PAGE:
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Final in loop

 
Stuart Ash
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This looks strange to me. Why is the iteration-holder made final??

Source: http://htmlunit.sourceforge.net/table-howto.html

 
Scott Selikoff
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Its not that odd, since the final reference is thrown away after each iteration of the loop, it ensures that the loop reference is not changed during its execution.

The argument for marking that variable final is similiar to having any local variables marked final such as declaring variables at the top of methods with final references. Often times it makes sense to if you know the data (or reference to the data) is read only during the excution.
 
Stuart Ash
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Ah ok, makes sense.
Thanks.
 
Scott Selikoff
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Ever since taking the SCJP test, I tend to use final as much as possible in my code. I've found in the majority of cases (especially with objects) it makes sense to use final and its also helped me find bugs, since most IDEs warn you if you set final variables multiple times.

At the very least, it gives you some added sanity in debugging problems.

On an unrelated note about temporary loop variables... One trick I learned in performance enhancements in loops is if you can reuse objects without call 'new', you will generally have some performance improvement. Granted, in the example you provided, this isn't really applicable, but in other simple objects like VOs it can be preferable to re-use the same object and set new values for it. It can also lead to side effects if you're not careful, so use with caution.
 
Tony Morris
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It is a ContractualJ imperative to approach valid software requirements.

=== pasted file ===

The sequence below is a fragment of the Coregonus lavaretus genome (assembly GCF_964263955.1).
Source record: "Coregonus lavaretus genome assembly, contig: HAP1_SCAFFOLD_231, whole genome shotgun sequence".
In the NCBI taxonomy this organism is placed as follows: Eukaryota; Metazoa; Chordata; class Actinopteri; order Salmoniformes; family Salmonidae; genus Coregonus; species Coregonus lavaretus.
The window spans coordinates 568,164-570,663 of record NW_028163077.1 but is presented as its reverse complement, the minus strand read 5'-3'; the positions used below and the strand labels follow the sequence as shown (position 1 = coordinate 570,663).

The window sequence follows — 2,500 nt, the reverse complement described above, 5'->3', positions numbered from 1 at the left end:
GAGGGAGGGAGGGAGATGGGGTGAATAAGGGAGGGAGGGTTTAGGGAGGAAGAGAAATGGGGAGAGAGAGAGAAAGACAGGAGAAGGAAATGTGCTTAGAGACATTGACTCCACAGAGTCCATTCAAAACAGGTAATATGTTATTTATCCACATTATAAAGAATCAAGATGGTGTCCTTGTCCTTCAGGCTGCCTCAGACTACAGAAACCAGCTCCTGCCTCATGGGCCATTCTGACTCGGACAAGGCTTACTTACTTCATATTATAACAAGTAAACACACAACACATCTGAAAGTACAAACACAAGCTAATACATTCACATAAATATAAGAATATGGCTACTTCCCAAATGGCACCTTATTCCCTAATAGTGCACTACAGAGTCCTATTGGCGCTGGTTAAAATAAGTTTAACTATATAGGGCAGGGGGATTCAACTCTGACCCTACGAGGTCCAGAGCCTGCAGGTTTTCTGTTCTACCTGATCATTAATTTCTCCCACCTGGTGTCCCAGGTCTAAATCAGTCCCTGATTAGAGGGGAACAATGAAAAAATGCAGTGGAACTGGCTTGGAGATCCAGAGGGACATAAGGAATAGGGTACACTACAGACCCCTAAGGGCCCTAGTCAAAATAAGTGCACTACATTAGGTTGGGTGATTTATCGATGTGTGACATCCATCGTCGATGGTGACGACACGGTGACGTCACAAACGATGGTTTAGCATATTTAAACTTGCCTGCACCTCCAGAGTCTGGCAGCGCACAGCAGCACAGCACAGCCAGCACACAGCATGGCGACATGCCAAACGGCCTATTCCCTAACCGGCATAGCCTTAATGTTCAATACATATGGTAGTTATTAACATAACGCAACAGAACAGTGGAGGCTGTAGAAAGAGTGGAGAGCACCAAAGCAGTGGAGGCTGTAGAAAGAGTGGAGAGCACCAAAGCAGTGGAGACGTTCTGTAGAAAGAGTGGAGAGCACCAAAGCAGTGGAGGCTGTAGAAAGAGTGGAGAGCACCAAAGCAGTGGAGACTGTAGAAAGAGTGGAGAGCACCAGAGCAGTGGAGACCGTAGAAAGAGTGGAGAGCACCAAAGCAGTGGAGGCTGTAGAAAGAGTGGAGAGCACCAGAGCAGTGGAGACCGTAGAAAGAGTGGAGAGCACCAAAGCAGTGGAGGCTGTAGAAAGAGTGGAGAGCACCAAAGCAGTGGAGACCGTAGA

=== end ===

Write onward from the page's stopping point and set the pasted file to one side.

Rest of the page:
Part of this means restricting scope to all that is necessary, with no excess.
For example, it exceeds requirement to have a local "variable" that is only assigned once (per requirements), but permit a reassignment further on. This means it must be declared final. Local finals are not "write once", but "write zero or once", as long as they are assigned through definite assignment semantics upon their first use. Final fields are always write once. For the record, and since I observe this confusion often, this (a final) is different to a constant.


# All method parameters are declared final.
# All local variables and fields are declared final, unless otherwise required not to be by the context. A local variable or field that is assigned once must be declared final.
 
Stuart Ash
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Useful comments, thanks guys.

Originally posted by Scott Selikoff:

On an unrelated note about temporary loop variables... One trick I learned in performance enhancements in loops is if you can reuse objects without call 'new', you will generally have some performance improvement. Granted, in the example you provided, this isn't really applicable, but in other simple objects like VOs it can be preferable to re-use the same object and set new values for it. It can also lead to side effects if you're not careful, so use with caution.


Agree, but it is the risk of forgetting to reset something which would often lead one to create an object anew.

With classes such as VOs, it might be good to provide a reset() method which can be tested to be bug-free and used without the unwanted side effects.
 
I agree. Here's the link: http://aspose.com/file-tools
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